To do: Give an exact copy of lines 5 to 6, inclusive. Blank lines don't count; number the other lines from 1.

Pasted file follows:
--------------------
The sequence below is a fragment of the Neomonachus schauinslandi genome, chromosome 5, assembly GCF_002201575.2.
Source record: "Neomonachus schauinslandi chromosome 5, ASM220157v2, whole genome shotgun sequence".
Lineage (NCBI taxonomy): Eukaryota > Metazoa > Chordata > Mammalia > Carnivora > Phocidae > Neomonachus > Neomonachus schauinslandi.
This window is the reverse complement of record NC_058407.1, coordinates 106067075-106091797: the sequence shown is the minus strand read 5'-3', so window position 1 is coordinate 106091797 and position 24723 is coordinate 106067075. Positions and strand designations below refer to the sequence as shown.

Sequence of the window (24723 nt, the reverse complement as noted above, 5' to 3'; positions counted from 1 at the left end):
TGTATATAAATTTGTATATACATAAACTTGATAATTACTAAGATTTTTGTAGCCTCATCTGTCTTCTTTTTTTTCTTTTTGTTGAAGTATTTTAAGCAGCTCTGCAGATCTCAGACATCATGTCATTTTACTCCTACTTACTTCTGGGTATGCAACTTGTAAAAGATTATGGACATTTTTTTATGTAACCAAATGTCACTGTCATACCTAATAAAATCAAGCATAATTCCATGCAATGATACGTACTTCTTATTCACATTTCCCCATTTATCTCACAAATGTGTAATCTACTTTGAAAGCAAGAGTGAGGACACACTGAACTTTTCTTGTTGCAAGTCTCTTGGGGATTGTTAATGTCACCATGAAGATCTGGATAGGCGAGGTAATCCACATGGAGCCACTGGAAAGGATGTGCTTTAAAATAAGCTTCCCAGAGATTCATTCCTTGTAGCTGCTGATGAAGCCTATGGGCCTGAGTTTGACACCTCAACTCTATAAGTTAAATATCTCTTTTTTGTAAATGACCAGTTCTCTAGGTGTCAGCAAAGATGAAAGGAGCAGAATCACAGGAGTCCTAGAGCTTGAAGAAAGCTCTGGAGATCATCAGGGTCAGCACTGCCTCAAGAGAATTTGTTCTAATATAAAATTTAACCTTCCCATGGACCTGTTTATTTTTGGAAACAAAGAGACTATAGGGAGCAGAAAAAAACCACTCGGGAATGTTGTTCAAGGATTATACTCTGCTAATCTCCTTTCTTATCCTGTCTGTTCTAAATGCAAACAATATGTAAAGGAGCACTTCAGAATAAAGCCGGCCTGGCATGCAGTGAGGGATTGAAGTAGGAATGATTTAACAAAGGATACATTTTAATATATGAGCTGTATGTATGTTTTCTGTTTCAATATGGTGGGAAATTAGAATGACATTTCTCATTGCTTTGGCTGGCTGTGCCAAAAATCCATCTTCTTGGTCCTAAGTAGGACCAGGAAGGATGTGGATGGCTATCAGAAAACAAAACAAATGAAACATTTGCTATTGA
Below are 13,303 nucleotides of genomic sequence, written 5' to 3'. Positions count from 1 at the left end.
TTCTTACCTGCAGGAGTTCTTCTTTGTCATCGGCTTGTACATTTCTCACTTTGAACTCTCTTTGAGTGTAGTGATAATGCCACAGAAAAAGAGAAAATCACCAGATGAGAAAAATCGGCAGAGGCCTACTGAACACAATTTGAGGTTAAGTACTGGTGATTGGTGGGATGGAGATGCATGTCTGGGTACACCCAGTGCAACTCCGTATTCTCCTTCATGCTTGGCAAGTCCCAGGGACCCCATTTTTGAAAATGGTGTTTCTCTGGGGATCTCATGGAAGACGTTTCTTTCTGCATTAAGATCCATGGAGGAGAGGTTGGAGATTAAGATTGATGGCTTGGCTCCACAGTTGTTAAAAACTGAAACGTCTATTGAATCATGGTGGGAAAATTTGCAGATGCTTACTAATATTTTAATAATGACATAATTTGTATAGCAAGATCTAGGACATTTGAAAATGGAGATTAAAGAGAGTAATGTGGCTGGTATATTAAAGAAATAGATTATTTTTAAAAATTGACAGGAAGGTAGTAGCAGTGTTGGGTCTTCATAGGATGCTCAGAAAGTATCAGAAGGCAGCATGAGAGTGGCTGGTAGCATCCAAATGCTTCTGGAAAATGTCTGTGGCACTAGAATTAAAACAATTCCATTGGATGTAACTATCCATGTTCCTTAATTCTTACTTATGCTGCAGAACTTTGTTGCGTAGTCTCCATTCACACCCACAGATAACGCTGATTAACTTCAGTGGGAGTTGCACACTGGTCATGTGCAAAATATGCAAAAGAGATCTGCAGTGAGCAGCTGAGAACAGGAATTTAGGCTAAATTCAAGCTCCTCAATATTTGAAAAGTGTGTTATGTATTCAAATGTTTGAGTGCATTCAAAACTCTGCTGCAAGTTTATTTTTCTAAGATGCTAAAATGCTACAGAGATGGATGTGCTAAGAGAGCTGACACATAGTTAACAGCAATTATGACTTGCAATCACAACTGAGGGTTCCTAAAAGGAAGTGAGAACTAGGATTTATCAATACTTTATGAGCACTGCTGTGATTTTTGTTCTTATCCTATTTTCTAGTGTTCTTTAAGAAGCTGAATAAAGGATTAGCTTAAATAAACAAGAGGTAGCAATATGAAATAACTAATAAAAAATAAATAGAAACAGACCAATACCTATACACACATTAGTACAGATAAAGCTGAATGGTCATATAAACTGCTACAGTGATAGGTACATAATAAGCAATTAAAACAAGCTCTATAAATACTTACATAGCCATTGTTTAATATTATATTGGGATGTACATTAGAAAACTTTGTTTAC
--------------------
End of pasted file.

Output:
Sequence of the window (24723 nt, the reverse complement as noted above, 5' to 3'; positions counted from 1 at the left end):
TGTATATAAATTTGTATATACATAAACTTGATAATTACTAAGATTTTTGTAGCCTCATCTGTCTTCTTTTTTTTCTTTTTGTTGAAGTATTTTAAGCAGCTCTGCAGATCTCAGACATCATGTCATTTTACTCCTACTTACTTCTGGGTATGCAACTTGTAAAAGATTATGGACATTTTTTTATGTAACCAAATGTCACTGTCATACCTAATAAAATCAAGCATAATTCCATGCAATGATACGTACTTCTTATTCACATTTCCCCATTTATCTCACAAATGTGTAATCTACTTTGAAAGCAAGAGTGAGGACACACTGAACTTTTCTTGTTGCAAGTCTCTTGGGGATTGTTAATGTCACCATGAAGATCTGGATAGGCGAGGTAATCCACATGGAGCCACTGGAAAGGATGTGCTTTAAAATAAGCTTCCCAGAGATTCATTCCTTGTAGCTGCTGATGAAGCCTATGGGCCTGAGTTTGACACCTCAACTCTATAAGTTAAATATCTCTTTTTTGTAAATGACCAGTTCTCTAGGTGTCAGCAAAGATGAAAGGAGCAGAATCACAGGAGTCCTAGAGCTTGAAGAAAGCTCTGGAGATCATCAGGGTCAGCACTGCCTCAAGAGAATTTGTTCTAATATAAAATTTAACCTTCCCATGGACCTGTTTATTTTTGGAAACAAAGAGACTATAGGGAGCAGAAAAAAACCACTCGGGAATGTTGTTCAAGGATTATACTCTGCTAATCTCCTTTCTTATCCTGTCTGTTCTAAATGCAAACAATATGTAAAGGAGCACTTCAGAATAAAGCCGGCCTGGCATGCAGTGAGGGATTGAAGTAGGAATGATTTAACAAAGGATACATTTTAATATATGAGCTGTATGTATGTTTTCTGTTTCAATATGGTGGGAAATTAGAATGACATTTCTCATTGCTTTGGCTGGCTGTGCCAAAAATCCATCTTCTTGGTCCTAAGTAGGACCAGGAAGGATGTGGATGGCTATCAGAAAACAAAACAAATGAAACATTTGCTATTGA